A common tactic in political writing is to posit two sides of a debate, demonstrate why they are both wrong, and then offer your own much more reasonable argument. There’s nothing inherently wrong with this, I’ve used the tactic myself in the past and probably will again in the future.
But in order for this to work, one has to begin by offering an at least somewhat plausible portrayal of the two sides of the debate as they actually exist. I think Trita Parsi and Alireza Nader did a fine job of this in their piece yesterday, in which the authors advocated a “third way” for U.S. policy toward Iran, neither “realism” nor “regime change,” an approach that keeps the onus on the Iranian regime through continued engagement, but also keeps human rights solidly on the agenda in an effort to create space for Iranian reformers.
In contrast, Mark Dubowitz’s piece today — in which he argues that the debate over “targeted” versus “broad-based” sanctions is a false one — does a very poor job, both in defining the positions of the sides, but also in presenting the consensus on the efficacy of sanctions as it actually exists among analysts.
Dubowitz writes that the efficacy of energy sanctions has “been plagued by a bipolar debate“:
Energy sanctions, particularly gasoline sanctions, have been characterized by some as a silver bullet that would cripple the Iranian economy, inflict a mortal wound on the regime, and drive an angry Iranian public to rally around the flag. Others have deplored the sanctions as a pinprick that would cause a mere flesh wound while enriching Chinese and Russian mercantilists at the expense of Europeans and Americans.
Both views are wrong: Energy sanctions are an extension of a comprehensive economic warfare strategy designed to weaken the Revolutionary Guards and feed the flames of discontent.[…]
In the end, “smart” sanctions are those that can cripple the Iranian energy sector — the lifeblood of the men who rule Iran. But both the Obama administration and Congress have an important role to play in achieving this goal; it’s not a question of one approach or the other.
Another point I should have made earlier: If you’re critiquing two opposing arguments in favor of a third option, it helps if your third option isn’t simply a restatement of one of the two positions you’re ostensibly critiquing. Dubowitz’s argument is basically that the debate over “targeted” versus “broad-based” sanctions is false because “broad-based” sanctions are very useful and we should use them. But to make that argument straightforwardly he would actually have to marshal some evidence, and apart from a few assertions, he doesn’t have any.
As I’ve written before, there is a pretty strong consensus among analysts — progressives, centrists, and conservatives — that energy sanctions will be largely useless, if not counterproductive. While they would exact a heavy price on Iran’s population, they would do little to weaken the regime, while at the same enriching the Revolutionary Guards elements who control Iran’s black market. To the extent that that the economic pain felt by the Iranian people translated into more anger at the government, this would likely be overwhelmed by a rally ’round the flag effect.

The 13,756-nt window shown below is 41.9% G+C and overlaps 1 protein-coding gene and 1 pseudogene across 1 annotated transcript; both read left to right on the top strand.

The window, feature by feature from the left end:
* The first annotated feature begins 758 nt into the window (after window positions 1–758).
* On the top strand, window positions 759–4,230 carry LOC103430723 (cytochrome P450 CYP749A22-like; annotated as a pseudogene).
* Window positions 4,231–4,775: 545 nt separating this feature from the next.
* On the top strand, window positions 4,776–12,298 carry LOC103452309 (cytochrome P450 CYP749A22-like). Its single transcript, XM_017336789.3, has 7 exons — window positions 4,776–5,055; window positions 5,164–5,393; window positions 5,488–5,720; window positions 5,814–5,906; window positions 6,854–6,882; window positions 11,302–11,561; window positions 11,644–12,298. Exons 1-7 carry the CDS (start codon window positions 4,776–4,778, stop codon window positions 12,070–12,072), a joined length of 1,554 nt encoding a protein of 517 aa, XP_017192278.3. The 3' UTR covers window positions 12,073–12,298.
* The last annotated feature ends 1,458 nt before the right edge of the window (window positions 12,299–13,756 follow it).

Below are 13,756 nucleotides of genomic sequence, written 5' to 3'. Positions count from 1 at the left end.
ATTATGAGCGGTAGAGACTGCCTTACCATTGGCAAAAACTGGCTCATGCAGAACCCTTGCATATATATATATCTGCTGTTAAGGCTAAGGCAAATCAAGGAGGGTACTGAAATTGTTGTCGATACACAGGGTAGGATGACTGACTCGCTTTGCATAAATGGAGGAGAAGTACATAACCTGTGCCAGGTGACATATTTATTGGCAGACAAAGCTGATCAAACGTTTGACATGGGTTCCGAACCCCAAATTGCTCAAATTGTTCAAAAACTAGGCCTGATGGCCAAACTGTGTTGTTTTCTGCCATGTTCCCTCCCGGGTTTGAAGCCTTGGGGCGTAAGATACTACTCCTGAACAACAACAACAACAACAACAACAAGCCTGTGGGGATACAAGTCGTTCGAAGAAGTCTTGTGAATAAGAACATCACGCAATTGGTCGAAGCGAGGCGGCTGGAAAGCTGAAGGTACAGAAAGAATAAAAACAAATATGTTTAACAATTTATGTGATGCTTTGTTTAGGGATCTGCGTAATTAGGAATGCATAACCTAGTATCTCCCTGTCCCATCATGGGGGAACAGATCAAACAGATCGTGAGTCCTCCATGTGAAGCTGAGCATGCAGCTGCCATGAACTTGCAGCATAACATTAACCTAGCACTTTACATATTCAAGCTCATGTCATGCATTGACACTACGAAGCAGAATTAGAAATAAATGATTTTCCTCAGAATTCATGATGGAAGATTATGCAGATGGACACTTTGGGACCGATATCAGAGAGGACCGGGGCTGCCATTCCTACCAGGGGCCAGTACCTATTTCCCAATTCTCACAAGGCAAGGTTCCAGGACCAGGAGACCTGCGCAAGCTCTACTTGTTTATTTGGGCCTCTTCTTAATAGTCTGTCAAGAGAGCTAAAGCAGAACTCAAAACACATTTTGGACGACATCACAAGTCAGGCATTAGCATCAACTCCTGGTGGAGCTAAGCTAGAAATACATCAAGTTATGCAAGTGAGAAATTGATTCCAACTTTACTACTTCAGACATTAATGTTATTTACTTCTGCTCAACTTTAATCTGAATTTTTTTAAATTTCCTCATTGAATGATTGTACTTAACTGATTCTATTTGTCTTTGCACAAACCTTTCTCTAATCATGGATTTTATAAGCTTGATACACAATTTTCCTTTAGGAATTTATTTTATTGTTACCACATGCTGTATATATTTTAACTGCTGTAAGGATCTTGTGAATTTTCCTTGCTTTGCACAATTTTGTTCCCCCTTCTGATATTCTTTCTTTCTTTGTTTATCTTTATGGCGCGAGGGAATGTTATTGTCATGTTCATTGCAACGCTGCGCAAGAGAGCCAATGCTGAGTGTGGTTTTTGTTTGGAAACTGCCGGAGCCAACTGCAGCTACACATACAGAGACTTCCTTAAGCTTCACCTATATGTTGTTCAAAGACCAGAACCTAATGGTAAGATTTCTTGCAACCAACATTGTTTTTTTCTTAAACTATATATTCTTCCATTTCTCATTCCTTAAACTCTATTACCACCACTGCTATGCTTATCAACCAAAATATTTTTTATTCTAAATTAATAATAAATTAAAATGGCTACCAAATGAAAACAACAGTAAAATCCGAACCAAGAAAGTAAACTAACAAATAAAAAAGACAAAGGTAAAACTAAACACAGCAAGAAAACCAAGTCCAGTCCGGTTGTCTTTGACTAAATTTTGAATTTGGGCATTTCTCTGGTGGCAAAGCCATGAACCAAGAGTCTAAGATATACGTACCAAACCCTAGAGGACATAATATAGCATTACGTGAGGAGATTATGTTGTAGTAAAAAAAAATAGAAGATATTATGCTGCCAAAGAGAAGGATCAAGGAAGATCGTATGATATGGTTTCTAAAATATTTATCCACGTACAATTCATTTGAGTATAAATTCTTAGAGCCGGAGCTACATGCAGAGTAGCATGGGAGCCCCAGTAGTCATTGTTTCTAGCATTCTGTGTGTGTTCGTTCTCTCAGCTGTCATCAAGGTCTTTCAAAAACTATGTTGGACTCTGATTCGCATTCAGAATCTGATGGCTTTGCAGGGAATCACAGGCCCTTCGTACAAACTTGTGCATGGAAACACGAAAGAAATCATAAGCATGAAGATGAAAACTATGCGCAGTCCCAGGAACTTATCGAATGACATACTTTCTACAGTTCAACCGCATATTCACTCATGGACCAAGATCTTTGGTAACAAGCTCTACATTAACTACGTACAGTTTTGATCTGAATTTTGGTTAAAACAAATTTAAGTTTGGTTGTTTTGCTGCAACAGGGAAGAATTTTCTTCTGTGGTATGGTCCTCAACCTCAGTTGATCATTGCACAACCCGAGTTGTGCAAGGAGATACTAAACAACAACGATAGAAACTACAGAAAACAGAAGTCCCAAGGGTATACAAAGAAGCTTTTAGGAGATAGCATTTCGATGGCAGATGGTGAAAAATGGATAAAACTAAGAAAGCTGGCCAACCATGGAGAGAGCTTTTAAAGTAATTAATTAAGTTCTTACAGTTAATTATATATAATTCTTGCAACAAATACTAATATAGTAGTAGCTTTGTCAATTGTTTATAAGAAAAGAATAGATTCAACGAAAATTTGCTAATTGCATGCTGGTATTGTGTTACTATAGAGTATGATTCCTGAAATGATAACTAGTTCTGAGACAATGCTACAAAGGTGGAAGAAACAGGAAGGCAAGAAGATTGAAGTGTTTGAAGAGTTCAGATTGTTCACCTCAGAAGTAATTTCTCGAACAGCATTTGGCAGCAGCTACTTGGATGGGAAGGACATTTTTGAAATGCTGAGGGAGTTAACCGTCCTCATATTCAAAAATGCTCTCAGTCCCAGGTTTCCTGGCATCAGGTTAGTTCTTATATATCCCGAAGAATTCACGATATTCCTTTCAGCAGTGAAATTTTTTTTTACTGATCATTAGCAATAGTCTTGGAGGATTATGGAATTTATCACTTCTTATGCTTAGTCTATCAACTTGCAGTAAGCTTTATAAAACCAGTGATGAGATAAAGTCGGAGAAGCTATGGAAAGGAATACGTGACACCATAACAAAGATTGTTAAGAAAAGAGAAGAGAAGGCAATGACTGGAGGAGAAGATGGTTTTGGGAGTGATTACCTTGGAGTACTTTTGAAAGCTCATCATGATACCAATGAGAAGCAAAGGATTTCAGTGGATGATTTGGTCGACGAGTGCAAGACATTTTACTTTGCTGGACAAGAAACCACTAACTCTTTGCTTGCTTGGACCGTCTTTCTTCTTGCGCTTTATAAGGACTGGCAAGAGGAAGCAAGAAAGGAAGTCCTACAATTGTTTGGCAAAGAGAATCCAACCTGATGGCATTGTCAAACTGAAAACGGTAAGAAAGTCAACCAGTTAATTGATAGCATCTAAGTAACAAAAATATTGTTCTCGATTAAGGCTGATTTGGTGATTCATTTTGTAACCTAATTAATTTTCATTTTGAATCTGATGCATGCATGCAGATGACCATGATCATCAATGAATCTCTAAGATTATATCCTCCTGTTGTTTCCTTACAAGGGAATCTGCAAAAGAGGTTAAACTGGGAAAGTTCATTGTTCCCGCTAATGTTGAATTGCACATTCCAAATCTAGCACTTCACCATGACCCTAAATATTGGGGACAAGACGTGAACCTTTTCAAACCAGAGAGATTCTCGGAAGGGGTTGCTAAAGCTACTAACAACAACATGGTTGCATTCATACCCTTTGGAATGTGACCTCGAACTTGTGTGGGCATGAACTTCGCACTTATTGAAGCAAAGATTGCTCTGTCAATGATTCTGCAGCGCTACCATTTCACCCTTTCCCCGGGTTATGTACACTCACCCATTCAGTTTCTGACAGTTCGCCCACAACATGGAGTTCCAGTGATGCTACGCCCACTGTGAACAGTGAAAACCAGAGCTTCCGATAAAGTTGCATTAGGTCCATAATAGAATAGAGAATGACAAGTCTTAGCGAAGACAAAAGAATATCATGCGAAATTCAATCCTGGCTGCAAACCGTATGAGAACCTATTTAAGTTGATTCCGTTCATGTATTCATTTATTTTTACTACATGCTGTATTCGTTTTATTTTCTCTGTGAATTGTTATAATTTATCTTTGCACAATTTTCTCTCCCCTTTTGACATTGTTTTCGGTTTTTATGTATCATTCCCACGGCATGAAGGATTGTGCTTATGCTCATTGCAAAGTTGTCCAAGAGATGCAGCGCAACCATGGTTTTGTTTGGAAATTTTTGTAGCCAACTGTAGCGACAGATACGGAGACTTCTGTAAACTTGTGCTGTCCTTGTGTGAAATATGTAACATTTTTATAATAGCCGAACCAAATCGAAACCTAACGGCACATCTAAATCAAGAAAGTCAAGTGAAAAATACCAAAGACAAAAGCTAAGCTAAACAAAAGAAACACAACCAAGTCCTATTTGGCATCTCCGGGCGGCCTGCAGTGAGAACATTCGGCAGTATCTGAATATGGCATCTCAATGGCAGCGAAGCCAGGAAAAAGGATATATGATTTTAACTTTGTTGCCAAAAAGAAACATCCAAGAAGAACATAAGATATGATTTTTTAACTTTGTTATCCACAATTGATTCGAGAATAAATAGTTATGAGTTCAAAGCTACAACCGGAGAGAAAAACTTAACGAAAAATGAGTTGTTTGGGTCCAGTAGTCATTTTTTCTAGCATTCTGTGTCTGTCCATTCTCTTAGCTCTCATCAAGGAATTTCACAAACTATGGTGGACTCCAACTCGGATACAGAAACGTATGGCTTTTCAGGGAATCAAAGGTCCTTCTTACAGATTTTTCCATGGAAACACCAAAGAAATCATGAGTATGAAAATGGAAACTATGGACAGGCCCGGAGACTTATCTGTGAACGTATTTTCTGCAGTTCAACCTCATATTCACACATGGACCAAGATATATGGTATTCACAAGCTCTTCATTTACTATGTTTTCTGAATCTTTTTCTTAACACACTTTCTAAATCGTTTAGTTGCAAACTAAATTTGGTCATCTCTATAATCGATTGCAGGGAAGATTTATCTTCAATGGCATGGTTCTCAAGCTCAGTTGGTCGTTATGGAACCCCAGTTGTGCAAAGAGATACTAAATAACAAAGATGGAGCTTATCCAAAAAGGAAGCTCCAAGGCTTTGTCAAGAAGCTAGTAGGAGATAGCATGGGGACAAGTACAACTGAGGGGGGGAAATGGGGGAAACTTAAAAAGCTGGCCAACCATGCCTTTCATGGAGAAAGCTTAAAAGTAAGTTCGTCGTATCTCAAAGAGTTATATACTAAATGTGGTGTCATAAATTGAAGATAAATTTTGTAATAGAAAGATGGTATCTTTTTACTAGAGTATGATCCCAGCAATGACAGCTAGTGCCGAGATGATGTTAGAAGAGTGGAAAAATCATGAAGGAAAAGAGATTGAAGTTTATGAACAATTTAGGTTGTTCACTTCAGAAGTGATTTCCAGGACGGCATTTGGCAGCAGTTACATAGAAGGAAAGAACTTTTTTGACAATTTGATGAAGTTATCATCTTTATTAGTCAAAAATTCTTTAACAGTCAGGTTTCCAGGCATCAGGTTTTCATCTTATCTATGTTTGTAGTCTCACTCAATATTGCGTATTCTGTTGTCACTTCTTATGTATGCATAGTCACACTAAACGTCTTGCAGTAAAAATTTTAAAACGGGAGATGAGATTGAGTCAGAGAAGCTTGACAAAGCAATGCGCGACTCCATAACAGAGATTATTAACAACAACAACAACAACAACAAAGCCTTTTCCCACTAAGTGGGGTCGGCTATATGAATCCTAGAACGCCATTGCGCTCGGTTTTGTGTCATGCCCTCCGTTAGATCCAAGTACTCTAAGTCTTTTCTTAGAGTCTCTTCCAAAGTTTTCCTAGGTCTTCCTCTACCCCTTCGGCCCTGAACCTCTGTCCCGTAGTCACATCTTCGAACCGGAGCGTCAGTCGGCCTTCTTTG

The only actual Iran expert that Dubowitz does cite for the pro-sanctions argument, Hooman Majd, he does misleadingly. Dubowitz quotes Majd’s book, The Ayatollah Begs To Differ, in which Majd wrote that, among many Iranians, Mahmoud Ahmadinejad “was viewed as having both exacerbated the economic crunch and contributed to the sense of insecurity.” This is true, even some Iranian hardliners think Ahmadinejad’s stewardship of the economy has been disastrous, but it simply doesn’t follow that greater economic insecurity will translate into better Iranian behavior. Indeed, Majd himself wrote last September that sanctions “will never force Iran to do what the West demands of it.” Majd may be wrong or right, but it’s baldly dishonest to draft him into the pro-sanctions cause.
As best I can tell, the arguments (or rather assertions) in favor of broad-based sanctions are coming almost exclusively from conservative lobbying groups like the American-Israel Public Affairs Committee (AIPAC), and conservative think tanks closely aligned with AIPAC, like the Foundation for Defense of Democracies, of which Dubowitz is executive director.
It’s worth mentioning, too, that Dubowitz significantly undercuts his own argument right at the outset of the piece. He acknowledges that, because of measures already undertaken by the U.S. Treasury Department, “more than 80 foreign financial institutions [have] terminated or reduced their business with Iran over the past three years,” even though they “were not legally bound to comply with U.S. sanctions.”
But after Treasury revealed Iran’s extensive use of deceptive financial practices and front companies, foreign bankers did so anyway. The benefits of their Iranian business were outweighed by the costs of being linked to bad actors, as well as the real risk of losing access to U.S. financial markets.
As Dubowitz acknowledges, the Obama administration already possesses considerable tools to pressure companies doing business with Iranian regime officials, and has been using those tools to good effect. There are also a number of dual-use sanctions on the books that have been doing a good job frustrating Iran’s nuclear development. Why are even broader sanctions necessary? Dubowitz doesn’t say.